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Red Wings Mythbusters: Nyquist and Tatar are Bad Together

Are the Wings’ two best wingers just bad for each other?

2016 Coors Light Stadium Series - Detroit Red Wings v Colorado Avalanche Photo by Doug Pensinger/Getty Images

Gustav Nyquist and Tomas Tatar are the Red Wings’ two best wingers. If there’s doubt about it, then it’s likely due to a confusion about which position Dylan Larkin plays or some other goofy misunderstanding. However, it seems that if you ask your average Red Wings fan whether these two should ever be on a line together, the answer is apparently that they mix like oil & water or like Maple Leafs fans & deodorant.

Even among the no votes here, we have two different considerations that I want to deal with. In the process, I want to make it clear up front that I feel these two should be the wingers for the beginning of the Dylan Larkin’s ascent to the team’s #1 center (provided that one of them isn’t traded for a defenseman, that is).

We’ll start with the easy one

They Have no Chemistry - They’re -BAD- Together

This one is almost so easy to dismiss that it feels like a strawman, but I assure you there are plenty of people who feel this way. Not only are these two players together not ideal, but they’re actually detrimental.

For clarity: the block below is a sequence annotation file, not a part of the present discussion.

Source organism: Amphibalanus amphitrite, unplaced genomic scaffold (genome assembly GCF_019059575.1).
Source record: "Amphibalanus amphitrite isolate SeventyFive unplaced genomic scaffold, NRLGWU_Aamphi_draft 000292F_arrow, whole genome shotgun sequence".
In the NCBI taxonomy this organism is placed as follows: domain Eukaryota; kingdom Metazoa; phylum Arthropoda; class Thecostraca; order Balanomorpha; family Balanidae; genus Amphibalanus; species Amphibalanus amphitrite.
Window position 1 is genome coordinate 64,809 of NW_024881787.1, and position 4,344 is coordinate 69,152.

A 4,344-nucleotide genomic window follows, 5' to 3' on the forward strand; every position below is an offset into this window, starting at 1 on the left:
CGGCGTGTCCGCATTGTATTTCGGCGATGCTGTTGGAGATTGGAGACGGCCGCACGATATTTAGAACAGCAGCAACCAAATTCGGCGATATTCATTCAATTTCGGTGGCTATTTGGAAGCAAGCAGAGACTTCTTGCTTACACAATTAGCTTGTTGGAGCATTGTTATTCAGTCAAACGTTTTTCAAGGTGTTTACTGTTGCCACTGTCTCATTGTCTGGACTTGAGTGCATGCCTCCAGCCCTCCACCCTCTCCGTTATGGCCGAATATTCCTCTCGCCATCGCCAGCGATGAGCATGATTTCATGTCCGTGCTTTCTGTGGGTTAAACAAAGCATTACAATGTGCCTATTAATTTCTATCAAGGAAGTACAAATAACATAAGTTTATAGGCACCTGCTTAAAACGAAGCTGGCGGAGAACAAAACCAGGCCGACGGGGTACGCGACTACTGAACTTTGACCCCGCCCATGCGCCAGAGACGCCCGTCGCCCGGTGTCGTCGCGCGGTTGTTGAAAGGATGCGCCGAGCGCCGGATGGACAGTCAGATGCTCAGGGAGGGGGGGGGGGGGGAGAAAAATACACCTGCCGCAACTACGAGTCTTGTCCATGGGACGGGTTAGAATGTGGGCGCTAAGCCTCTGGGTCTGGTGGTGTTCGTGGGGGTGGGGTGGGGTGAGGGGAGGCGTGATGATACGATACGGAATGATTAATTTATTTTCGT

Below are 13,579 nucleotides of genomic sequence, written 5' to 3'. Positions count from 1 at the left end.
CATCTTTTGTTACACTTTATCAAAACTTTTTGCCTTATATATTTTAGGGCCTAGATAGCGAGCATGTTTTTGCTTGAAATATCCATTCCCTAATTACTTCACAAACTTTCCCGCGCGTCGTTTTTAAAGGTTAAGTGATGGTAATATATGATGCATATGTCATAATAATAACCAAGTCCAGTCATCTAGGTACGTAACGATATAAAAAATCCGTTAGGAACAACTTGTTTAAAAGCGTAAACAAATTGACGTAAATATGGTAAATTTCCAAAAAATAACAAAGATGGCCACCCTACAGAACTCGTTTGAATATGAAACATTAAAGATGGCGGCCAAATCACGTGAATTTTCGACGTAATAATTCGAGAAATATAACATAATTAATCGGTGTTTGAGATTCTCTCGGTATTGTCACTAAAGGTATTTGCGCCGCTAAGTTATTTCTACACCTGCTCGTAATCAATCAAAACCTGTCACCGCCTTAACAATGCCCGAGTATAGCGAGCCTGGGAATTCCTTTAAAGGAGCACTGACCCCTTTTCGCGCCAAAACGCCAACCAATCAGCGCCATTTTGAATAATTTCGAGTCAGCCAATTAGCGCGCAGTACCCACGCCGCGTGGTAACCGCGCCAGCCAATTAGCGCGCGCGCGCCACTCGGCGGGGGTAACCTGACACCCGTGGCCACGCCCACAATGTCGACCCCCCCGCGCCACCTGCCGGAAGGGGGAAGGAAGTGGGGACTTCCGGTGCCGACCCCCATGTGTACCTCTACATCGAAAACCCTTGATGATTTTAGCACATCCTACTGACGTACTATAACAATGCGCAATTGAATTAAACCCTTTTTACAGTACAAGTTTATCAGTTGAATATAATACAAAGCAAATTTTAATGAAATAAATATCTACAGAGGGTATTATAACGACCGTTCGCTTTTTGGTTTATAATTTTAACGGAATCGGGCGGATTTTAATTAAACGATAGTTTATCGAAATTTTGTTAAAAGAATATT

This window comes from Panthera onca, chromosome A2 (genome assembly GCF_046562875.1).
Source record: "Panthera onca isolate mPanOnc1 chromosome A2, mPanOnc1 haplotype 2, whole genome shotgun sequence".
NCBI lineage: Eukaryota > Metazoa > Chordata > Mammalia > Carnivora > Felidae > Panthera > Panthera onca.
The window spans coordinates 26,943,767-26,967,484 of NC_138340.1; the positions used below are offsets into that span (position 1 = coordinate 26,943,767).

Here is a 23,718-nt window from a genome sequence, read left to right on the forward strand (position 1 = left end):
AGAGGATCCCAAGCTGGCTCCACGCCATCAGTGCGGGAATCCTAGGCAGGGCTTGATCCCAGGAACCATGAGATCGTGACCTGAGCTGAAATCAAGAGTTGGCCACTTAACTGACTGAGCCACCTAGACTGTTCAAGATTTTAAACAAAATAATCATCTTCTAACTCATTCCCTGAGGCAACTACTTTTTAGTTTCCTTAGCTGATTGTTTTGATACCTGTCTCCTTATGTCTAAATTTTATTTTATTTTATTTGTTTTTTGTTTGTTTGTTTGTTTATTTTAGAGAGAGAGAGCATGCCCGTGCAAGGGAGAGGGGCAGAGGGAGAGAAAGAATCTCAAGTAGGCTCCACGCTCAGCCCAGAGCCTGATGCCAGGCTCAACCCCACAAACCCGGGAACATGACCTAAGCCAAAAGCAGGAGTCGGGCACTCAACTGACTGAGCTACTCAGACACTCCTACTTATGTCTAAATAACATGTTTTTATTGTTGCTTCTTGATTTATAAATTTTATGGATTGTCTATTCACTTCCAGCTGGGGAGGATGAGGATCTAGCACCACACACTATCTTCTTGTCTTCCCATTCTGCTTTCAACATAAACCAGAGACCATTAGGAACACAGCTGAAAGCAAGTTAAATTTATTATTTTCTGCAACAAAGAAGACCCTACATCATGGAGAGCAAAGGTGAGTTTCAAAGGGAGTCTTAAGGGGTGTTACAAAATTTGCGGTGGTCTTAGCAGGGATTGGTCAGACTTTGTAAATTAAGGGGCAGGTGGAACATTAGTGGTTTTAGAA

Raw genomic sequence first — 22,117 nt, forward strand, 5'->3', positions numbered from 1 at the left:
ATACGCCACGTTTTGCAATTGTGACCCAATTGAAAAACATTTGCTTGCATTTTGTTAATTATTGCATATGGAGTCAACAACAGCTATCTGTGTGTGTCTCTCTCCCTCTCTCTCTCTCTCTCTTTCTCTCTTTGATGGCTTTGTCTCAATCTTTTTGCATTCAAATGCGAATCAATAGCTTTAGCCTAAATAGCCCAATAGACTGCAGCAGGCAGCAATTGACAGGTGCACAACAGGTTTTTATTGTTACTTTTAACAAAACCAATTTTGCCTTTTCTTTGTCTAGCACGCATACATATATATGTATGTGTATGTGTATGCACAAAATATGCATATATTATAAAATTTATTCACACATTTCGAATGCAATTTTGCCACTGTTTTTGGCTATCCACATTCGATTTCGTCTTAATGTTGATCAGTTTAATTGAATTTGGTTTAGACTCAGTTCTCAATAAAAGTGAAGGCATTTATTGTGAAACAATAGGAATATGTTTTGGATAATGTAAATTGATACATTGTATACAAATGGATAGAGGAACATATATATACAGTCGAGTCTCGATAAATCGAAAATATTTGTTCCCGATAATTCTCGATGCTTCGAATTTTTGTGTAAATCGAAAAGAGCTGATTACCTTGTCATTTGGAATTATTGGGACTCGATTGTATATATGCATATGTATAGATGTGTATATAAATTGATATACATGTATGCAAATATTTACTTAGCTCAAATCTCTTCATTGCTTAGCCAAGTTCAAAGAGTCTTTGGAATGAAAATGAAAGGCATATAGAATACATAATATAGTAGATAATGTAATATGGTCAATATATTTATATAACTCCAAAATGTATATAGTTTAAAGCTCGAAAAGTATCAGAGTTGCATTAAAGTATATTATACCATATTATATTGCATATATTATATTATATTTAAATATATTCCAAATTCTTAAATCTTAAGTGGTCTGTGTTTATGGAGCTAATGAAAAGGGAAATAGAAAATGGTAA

For a pair that some claim are bad together though, Nyquist and Tatar have never shown up together in a negative capacity. The worst you’ll see is from this past season where the two of them shared more than 476 minutes of 5-on-5 hockey together and came out with a flat even goal differential (20 for, 20 against). This is because despite them taking almost 57% of all shot attempts, they were let down by sub-.900 goaltending.

Obviously, this might be caused by a narrative that these two aren’t defensively sound - one that you’ll see in plenty of places - but the evidence doesn’t support that either. Nyquist and Tatar controlled 55% of scoring chances (something of a proxy for "quality shots") and only allowed 7.16 scoring chances against per 60 minutes. Putting that into context, of the 49 forward lines who shared at least 250 minutes played, the one with Tatar & Nyquist centered by Riley Sheahan had a lower scoring chance against rate than all but 11. Of those 11, only five of those lines also had a higher rate of scoring chances created.

Going back to 2012-13 through the present, there are 66 forward line combinations that have at least 500 minutes of even strength played together. Of those, 55 have positive Corsi differentials (because linemates don’t get kept together for long periods if they’re not good together). Nyquist and Tatar’s line with Sheahan ranks 18th for puck possession. The lines above them? There’s a whole lot of talent up there.

Corsica Hockey

Put simply, linemates without chemistry don’t accomplish things like this. Nyquist and Tatar create chances when they’re together, prevent chances against, and consistently move the puck the right direction.

They’re Good Together, but Better Apart

Here’s where we get to the tricky part, because this stuff is jumbled together with lot of cause/effect issues and is what really feeds the narrative. The fact of the matter is that the most-recent evidence does suggest there’s merit to this.

Together Before January 1st 28 58.16 52.83 51.43
Separate Before January 1st 10 48.27 41.76 41
Together After January 1st 24 52.63 55.6 54.92
Separate After January 1st 19.5 58.6 55.99 59